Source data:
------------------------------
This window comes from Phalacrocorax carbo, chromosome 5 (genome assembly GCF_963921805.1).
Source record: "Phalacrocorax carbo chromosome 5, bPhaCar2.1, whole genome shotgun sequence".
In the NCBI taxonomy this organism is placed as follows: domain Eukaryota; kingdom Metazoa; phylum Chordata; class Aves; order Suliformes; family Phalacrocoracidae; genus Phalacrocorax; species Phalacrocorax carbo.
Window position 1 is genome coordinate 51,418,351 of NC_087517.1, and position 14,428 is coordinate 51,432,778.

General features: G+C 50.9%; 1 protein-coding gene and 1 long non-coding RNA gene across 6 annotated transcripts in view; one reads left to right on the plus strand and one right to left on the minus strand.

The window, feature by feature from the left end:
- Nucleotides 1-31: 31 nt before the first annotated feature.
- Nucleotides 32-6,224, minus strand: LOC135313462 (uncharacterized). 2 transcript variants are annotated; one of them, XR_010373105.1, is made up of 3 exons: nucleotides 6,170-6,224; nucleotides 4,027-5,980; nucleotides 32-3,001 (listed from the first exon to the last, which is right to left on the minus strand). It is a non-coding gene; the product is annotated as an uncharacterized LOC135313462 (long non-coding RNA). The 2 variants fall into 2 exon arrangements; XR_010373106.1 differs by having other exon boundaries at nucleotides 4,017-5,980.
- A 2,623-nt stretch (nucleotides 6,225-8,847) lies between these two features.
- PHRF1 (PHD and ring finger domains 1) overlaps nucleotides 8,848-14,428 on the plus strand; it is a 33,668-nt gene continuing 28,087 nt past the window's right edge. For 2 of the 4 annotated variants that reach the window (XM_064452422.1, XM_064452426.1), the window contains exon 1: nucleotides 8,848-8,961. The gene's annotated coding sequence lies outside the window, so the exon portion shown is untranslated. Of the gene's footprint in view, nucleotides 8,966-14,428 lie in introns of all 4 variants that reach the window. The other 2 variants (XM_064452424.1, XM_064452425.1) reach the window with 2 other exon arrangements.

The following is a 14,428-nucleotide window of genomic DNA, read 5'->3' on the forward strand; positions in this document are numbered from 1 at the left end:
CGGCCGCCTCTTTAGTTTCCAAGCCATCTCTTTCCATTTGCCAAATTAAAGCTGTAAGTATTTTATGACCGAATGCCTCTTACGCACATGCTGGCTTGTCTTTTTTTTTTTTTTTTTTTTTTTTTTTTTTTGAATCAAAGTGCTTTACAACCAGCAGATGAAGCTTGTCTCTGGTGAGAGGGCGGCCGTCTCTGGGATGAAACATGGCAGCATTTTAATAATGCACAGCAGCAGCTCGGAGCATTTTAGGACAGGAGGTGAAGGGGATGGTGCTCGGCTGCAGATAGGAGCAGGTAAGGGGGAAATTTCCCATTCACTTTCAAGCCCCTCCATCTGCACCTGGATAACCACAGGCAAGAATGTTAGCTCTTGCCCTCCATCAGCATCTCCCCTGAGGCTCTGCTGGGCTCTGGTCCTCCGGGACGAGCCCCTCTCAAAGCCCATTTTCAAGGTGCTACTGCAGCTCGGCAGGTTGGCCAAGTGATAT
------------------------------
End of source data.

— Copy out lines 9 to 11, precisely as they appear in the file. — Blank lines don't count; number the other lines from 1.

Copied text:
- A 2,623-nt stretch (nucleotides 6,225-8,847) lies between these two features.
- PHRF1 (PHD and ring finger domains 1) overlaps nucleotides 8,848-14,428 on the plus strand; it is a 33,668-nt gene continuing 28,087 nt past the window's right edge. For 2 of the 4 annotated variants that reach the window (XM_064452422.1, XM_064452426.1), the window contains exon 1: nucleotides 8,848-8,961. The gene's annotated coding sequence lies outside the window, so the exon portion shown is untranslated. Of the gene's footprint in view, nucleotides 8,966-14,428 lie in introns of all 4 variants that reach the window. The other 2 variants (XM_064452424.1, XM_064452425.1) reach the window with 2 other exon arrangements.

The following is a 14,428-nucleotide window of genomic DNA, read 5'->3' on the forward strand; positions in this document are numbered from 1 at the left end: